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undercount

Syllabification: un·der·count

Definition of undercount in English:

verb

Pronunciation: /ˌəndərˈkount
 
/
[with object]
Enumerate (something, especially a sector of a population in a census) at a lower figure than the actual figure.
Example sentences
  • It speculates that perhaps the 1991 Census undercounted Bombay's population slightly.
  • Although vastly undercounted by the U.S. Census, the Haitian population in South Florida has been estimated to be approximately half a million.
  • The African American population was one of the most severely undercounted populations in the nation.

noun

Pronunciation: /ˈəndərˌkount
 
/
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1A count or figure that is inaccurately low.
Example sentences
  • These figures are probably an undercount, since owners tried to hide horses from the tax collector.
  • The U.S. Supreme Court ruled that the Census Bureau could not create statistical models to fill the projected gaps in the undercount as a way of ‘reapportioning’ U.S. Congressional districts.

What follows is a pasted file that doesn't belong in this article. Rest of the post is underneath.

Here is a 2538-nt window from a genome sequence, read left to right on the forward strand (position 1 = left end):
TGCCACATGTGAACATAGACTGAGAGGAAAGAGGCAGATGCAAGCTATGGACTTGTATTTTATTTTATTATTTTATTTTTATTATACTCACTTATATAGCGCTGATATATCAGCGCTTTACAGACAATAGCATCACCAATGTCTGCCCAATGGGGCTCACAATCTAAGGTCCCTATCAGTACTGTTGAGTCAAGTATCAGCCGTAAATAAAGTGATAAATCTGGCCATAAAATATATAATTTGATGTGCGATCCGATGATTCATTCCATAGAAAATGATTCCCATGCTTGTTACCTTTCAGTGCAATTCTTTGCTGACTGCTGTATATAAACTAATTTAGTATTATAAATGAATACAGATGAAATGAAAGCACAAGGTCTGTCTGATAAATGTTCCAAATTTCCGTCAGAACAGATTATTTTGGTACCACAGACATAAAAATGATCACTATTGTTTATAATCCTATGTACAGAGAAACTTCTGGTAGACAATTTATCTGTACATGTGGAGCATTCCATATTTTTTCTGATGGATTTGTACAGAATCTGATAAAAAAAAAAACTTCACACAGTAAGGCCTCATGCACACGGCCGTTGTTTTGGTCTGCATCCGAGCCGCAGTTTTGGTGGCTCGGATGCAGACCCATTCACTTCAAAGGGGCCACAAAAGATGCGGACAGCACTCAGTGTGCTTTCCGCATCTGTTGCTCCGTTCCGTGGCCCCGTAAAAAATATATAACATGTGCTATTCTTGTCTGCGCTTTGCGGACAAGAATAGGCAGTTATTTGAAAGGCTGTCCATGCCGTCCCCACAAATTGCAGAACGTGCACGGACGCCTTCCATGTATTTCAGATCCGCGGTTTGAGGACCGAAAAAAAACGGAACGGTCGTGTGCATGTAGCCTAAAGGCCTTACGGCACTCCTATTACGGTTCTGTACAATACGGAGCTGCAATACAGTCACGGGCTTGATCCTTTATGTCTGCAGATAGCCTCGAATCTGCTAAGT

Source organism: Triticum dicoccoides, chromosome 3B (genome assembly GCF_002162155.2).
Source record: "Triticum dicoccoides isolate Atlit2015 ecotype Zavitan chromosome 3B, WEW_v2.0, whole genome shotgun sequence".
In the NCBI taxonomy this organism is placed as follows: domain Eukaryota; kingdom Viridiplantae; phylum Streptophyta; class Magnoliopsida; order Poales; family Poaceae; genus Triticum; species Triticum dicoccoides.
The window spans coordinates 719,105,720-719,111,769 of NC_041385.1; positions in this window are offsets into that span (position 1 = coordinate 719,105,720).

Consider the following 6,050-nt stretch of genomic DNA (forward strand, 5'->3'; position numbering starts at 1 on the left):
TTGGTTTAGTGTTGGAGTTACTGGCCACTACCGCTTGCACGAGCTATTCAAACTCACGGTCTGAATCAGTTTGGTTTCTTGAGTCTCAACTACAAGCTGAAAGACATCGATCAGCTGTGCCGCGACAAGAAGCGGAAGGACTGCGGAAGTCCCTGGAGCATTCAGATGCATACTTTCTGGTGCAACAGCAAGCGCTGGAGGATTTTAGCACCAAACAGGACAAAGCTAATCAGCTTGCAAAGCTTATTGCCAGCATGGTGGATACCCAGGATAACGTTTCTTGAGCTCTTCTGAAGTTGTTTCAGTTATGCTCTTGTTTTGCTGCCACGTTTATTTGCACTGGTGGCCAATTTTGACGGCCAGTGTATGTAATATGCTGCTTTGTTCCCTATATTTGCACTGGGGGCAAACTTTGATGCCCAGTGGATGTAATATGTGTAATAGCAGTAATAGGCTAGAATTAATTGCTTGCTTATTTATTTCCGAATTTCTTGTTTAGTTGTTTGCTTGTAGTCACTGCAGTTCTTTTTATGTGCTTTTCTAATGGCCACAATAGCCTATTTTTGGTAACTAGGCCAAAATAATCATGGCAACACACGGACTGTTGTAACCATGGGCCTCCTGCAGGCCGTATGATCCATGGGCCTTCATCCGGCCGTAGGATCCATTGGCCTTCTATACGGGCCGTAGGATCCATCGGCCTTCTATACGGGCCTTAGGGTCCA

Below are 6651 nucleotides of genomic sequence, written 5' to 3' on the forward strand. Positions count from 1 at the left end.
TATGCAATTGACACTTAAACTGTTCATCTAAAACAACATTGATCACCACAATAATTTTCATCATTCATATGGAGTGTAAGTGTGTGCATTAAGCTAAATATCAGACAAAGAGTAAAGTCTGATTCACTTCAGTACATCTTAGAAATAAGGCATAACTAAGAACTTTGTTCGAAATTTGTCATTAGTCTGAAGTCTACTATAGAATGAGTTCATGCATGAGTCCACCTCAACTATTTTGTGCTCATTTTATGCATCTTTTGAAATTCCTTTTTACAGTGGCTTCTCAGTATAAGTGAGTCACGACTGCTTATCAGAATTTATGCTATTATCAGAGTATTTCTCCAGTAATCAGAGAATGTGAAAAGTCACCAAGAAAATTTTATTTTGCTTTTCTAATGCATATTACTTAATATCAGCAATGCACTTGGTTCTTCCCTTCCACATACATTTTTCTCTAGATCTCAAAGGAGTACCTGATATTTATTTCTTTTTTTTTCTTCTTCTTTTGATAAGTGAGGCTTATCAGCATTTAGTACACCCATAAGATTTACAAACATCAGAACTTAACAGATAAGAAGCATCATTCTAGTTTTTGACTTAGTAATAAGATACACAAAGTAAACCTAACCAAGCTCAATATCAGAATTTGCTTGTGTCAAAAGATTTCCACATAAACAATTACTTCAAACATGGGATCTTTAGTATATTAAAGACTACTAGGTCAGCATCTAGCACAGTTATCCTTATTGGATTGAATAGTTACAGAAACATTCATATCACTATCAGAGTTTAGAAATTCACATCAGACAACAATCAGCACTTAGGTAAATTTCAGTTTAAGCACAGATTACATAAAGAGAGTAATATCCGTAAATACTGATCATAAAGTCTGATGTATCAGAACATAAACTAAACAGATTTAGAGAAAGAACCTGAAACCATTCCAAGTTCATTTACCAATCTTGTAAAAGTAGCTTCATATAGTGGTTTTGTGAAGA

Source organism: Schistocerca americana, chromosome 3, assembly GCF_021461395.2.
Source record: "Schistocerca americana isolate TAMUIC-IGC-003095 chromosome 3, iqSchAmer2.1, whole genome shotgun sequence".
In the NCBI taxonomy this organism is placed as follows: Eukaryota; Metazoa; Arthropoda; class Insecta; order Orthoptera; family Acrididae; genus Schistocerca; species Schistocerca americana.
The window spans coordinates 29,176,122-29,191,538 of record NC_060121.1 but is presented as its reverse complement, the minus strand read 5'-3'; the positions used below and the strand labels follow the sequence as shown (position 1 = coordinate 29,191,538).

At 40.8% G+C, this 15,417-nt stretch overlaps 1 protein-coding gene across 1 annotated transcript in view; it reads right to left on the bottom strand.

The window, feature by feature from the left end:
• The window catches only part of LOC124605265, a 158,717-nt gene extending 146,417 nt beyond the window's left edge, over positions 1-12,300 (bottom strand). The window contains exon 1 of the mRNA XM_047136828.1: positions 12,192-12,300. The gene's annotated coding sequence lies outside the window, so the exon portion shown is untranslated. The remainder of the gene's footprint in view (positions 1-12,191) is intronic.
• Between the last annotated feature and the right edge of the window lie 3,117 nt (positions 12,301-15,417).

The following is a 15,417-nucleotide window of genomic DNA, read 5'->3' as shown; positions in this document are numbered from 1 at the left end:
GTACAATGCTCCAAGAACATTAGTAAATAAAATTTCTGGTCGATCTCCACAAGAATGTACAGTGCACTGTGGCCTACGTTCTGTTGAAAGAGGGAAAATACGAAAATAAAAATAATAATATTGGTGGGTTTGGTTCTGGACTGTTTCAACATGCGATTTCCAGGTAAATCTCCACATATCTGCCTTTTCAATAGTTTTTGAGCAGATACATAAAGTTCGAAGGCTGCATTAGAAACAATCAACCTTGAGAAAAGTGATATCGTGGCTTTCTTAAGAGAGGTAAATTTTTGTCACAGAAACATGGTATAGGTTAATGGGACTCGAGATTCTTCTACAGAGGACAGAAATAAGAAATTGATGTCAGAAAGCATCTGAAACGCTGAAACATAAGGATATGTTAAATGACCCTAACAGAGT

• The 1990 undercount also proved frustrating for scholars who use demographic data to conduct their research.
1.1The amount by which a count or figure falls short of the actual figure.
Example sentences
  • First, because it fails to account for improvements in living standards over time, our poverty measure yields a significant undercount of those who are materially deprived compared to the rest of us.
  • Some leaders of those groups claim that's a significant undercount.
  • The Census Bureau first detected significant undercounts 20 years ago, when the response rate to the 1980 nationwide mailing fell to a 75 percent from a 78 percent response in 1970.

Definition of undercount in:

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